print(":::num cores ==> %d " % num_cores)
threadList = ["Thread-1", "Thread-2", "Thread-3", "Thread-4"]
threadID = 1;
threads=[]
rootIndex = round(totalSize/4)
startIndex = 0
for tName in threadList:
thread = SimilarityThread(threadID, data_array, startIndex+rootIndex, similarity_collection,startIndex)
thread.start()
startIndex+=rootIndex
threads.append(thread)
threadID += 1


# Wait for all threads to complete
for t in threads:
t.join()



def main():
print('****** Text Similarity::start ******')
connection = pymongo.MongoClient("mongodb://localhost")
db = connection.kalamokomnoor
article = db.article
article_similarity = db.article_similarity

data_array = article.find({}).sort("id",pymongo.ASCENDING)
totalSize =  article.count_documents({}) 


print('###### :: totalSize : %d ' % totalSize)


processTextSimilarity(totalSize,data_array,article_similarity)

print('****** Text Similarity::Ending ******')




if __name__ == '__main__':
main()

#python #mongodb #data-science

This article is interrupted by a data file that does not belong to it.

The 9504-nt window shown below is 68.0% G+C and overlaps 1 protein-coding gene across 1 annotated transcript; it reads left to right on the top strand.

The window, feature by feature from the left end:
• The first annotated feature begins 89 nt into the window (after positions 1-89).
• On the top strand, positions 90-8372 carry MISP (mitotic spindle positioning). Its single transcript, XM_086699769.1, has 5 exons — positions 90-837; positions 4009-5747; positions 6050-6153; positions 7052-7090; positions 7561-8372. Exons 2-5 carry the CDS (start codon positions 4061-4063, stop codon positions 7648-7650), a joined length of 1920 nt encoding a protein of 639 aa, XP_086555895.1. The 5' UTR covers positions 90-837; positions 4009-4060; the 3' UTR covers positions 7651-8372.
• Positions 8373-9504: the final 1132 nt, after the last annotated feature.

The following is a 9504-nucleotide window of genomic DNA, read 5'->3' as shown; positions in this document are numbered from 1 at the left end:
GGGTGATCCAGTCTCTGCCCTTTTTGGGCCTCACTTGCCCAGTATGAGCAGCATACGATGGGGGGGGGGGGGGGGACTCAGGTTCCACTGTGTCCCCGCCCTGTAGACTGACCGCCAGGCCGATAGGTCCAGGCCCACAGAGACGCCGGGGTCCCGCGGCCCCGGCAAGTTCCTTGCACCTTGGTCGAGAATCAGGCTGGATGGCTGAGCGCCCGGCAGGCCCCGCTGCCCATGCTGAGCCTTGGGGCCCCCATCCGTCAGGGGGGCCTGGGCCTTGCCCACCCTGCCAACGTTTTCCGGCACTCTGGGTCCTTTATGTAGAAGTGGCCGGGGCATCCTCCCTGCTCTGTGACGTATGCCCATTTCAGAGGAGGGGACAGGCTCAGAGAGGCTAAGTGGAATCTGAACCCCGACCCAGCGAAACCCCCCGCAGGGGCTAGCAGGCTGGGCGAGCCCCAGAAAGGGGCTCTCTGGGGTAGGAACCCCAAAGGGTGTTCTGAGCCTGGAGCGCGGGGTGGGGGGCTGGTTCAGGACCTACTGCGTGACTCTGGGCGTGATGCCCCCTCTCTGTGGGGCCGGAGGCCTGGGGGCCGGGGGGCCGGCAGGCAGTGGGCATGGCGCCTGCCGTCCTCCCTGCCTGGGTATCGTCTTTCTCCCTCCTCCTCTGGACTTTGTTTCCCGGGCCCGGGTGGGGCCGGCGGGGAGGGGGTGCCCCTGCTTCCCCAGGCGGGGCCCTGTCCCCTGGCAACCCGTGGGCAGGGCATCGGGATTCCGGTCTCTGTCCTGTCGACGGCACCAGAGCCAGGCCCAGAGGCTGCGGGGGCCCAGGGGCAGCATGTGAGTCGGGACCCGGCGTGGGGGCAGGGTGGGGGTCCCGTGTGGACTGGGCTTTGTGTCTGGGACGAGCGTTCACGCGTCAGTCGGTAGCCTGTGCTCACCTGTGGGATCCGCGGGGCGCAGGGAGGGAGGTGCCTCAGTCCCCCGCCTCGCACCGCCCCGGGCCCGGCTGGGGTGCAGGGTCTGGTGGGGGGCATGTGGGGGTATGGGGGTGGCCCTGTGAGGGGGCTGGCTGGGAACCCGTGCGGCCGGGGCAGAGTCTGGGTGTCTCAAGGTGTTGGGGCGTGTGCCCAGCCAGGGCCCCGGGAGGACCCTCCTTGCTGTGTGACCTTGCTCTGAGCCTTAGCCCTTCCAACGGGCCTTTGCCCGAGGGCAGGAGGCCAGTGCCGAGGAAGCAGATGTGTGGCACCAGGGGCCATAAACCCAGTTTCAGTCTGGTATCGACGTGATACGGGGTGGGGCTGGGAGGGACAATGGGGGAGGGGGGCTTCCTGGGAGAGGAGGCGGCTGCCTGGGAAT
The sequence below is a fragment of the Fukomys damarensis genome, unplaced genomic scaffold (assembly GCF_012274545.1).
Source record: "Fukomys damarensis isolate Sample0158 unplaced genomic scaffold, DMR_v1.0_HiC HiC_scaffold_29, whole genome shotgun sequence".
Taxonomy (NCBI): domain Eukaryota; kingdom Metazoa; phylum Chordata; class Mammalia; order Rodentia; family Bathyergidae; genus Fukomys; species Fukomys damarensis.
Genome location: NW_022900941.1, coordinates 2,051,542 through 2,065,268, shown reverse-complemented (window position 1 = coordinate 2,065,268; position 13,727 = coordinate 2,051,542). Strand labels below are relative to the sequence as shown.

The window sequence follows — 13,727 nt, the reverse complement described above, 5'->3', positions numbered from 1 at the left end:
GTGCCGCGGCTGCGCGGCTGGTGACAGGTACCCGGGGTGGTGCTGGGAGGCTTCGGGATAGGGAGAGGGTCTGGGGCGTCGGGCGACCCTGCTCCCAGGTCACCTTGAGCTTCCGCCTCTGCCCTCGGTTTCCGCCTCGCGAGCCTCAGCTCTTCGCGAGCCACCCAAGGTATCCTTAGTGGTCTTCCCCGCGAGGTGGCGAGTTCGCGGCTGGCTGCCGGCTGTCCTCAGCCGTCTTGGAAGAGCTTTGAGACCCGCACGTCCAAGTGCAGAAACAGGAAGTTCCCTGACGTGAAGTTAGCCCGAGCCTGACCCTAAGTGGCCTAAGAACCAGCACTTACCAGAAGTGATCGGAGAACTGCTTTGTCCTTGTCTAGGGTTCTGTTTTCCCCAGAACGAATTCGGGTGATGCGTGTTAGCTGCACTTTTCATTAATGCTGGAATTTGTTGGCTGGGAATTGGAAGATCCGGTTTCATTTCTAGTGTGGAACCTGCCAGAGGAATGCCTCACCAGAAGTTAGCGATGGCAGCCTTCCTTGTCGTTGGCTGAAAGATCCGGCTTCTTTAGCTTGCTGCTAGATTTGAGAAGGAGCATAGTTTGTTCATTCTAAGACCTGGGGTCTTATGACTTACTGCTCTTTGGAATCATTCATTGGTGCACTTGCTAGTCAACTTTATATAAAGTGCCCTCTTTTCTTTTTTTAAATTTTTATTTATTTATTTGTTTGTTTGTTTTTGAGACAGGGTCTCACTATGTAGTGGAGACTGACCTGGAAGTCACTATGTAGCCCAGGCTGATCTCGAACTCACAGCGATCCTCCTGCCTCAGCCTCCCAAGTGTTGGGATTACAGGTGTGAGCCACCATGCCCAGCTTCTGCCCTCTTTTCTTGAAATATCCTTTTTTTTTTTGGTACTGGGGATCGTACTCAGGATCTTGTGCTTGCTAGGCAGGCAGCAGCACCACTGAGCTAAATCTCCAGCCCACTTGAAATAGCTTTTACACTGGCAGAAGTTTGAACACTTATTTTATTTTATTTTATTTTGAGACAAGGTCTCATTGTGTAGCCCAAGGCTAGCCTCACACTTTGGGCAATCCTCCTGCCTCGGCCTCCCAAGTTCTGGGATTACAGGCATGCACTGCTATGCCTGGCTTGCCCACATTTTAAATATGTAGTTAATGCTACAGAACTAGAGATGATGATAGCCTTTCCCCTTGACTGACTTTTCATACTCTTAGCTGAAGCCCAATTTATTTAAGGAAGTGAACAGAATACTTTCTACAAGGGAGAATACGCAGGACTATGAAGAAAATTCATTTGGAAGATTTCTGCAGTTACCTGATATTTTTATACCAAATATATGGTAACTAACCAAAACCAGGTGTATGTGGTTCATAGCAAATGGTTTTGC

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Text Similarity : Python-sklearn on MongoDB Collection
Ray  Patel

Ray Patel

1619518440

top 30 Python Tips and Tricks for Beginners

Welcome to my Blog , In this article, you are going to learn the top 10 python tips and tricks.

1) swap two numbers.

2) Reversing a string in Python.

3) Create a single string from all the elements in list.

4) Chaining Of Comparison Operators.

5) Print The File Path Of Imported Modules.

6) Return Multiple Values From Functions.

7) Find The Most Frequent Value In A List.

8) Check The Memory Usage Of An Object.

#python #python hacks tricks #python learning tips #python programming tricks #python tips #python tips and tricks #python tips and tricks advanced #python tips and tricks for beginners #python tips tricks and techniques #python tutorial #tips and tricks in python #tips to learn python #top 30 python tips and tricks for beginners

Ray  Patel

Ray Patel

1619510796

Lambda, Map, Filter functions in python

Welcome to my Blog, In this article, we will learn python lambda function, Map function, and filter function.